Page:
There’s been quite a bit of room changeover recently and this HMO has one very grumpy English man, a Czech lady, two Portuguese men and a Spaniard.

The smoke alarms started to go off at seemingly random times but mainly throughout the night so we asked everyone to check their own alarm to see which was flashing red to show which one was faulty.  Everyone denied seeing any red lights – I’ll clarify – anyone who read and understood my texts denied either hearing the alarm or bothered to report it sounding.  It was only the frequent calls from the Englishman and the lady in the flat below which gave us an idea of what was going on.

After seeking advice from the manufacturer and various alarm system engineers we went into the rooms to remove one alarm at a time to find the fault.  What we found: Continue reading

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Winter of Discontent?

As the relentless rain continues to pour on a daily basis, I’m suddenly finding that the small stain in a room can no longer be treated with Muffycid and is starting to become a threatening, full-on damp patch.  It’s not just happening in my home (where I’ve successfully managed to ignore the growing discolourations) but I’ve been called out to three houses all showing similar symptoms.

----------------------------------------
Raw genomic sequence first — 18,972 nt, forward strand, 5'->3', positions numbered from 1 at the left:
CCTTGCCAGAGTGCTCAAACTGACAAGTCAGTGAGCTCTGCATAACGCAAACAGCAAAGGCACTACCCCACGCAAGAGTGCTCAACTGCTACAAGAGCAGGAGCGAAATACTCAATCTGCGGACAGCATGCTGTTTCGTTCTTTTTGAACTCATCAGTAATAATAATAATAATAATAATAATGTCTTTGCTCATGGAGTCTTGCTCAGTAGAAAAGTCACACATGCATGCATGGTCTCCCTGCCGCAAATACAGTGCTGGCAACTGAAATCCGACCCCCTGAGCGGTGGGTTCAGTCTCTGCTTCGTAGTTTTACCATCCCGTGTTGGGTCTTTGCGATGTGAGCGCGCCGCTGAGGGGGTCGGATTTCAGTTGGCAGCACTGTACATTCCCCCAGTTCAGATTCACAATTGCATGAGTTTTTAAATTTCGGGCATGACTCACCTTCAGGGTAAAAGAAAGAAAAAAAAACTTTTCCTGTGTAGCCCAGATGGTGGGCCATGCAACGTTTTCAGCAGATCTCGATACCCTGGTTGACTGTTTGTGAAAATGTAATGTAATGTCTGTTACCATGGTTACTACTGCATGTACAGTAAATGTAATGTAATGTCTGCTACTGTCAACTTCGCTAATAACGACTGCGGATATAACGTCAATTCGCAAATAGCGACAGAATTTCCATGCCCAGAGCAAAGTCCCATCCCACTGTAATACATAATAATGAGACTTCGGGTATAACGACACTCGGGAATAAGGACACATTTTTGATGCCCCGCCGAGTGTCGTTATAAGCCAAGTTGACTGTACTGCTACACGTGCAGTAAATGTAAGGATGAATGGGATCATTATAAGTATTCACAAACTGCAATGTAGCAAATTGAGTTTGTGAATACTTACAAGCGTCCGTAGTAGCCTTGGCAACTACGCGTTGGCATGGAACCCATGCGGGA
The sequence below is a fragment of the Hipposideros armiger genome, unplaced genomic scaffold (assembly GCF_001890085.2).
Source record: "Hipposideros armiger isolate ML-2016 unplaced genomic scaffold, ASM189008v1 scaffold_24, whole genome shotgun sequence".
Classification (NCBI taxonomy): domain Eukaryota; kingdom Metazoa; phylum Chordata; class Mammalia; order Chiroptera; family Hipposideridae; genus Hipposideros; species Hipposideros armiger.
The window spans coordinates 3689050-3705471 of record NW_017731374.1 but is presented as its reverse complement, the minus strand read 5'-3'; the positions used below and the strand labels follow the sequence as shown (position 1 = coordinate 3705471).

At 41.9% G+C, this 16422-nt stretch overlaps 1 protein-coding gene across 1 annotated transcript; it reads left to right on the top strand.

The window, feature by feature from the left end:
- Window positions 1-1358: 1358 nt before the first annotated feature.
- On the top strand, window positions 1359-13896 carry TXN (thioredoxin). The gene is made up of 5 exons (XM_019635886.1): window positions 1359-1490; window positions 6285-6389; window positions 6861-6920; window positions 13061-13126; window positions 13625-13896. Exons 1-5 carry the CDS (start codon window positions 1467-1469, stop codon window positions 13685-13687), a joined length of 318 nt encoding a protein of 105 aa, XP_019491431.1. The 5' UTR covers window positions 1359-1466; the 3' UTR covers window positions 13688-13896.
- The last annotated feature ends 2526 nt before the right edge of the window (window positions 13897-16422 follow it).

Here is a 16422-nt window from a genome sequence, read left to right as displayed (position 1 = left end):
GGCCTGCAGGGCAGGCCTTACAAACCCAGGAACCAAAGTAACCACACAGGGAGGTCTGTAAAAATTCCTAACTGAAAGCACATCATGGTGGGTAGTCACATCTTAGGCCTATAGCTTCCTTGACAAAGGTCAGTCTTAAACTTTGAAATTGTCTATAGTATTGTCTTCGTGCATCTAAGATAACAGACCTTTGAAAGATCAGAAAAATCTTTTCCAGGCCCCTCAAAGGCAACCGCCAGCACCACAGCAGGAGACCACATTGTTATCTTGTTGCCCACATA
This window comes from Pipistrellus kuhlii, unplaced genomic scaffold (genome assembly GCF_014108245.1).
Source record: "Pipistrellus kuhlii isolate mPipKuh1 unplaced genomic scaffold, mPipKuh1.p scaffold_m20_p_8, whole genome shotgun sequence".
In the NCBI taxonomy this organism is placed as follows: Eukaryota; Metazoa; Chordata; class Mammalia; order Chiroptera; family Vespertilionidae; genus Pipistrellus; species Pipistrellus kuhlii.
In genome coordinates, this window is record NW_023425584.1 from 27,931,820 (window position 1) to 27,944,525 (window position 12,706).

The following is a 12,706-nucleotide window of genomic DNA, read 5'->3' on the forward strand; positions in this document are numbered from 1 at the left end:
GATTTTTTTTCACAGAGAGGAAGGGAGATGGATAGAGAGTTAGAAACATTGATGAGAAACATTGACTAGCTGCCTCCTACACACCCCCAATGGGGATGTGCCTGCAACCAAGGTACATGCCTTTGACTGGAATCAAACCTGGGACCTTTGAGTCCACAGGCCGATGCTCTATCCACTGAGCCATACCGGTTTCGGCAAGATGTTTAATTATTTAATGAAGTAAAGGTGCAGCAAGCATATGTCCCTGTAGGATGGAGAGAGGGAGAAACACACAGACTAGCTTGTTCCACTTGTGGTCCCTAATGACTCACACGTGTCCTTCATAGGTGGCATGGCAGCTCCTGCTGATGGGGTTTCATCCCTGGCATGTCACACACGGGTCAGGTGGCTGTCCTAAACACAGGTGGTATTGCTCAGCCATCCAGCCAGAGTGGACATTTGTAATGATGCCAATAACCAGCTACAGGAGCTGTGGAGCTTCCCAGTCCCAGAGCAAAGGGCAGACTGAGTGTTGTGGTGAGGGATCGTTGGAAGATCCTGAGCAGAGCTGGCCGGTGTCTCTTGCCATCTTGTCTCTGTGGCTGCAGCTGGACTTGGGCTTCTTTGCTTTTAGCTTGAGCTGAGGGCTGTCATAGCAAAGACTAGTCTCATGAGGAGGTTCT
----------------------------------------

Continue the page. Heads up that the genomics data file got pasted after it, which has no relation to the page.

It turns out, according to the builder, that most of the Eastbourne town centre housing stock was built between 1880 and 1910.  Bearing in mind a roof has a lifespan of about 50 years this means that all the roofs in the town are starting to fail for the second time since they were built.  And it’s not just roofs – the mortar between the bricks has around a 100 year lifespan.  At first I thought he was joking to get away from the boring explanation of roof felt, but as I look around the town it’s certainly gold rush time for roofers and scaffolders.

And here’s the problem of having all your eggs in one basket – Continue reading


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Implementing the Immigration Bill by HMO Landlords/ladies

I’ve been reading with great interest details of the Immigration Act which was announced on 14th May 2014 as, once implemented, this will affect all landlords but primarily HMO Landlords.  One of the highlights of the Act is:

“Requiring private landlords to check immigration status of tenants, preventing those with no right to live in the UK from accessing private housing”

Immigration minister, Mark Harper, diplomatically goes on to say “There is no doubt that immigrants have helped make Britain a richer and stronger society, but we must take firm action to address illegal immigration. Continue reading


Filed under being a landlord, Future of HMOs, Management of an HMO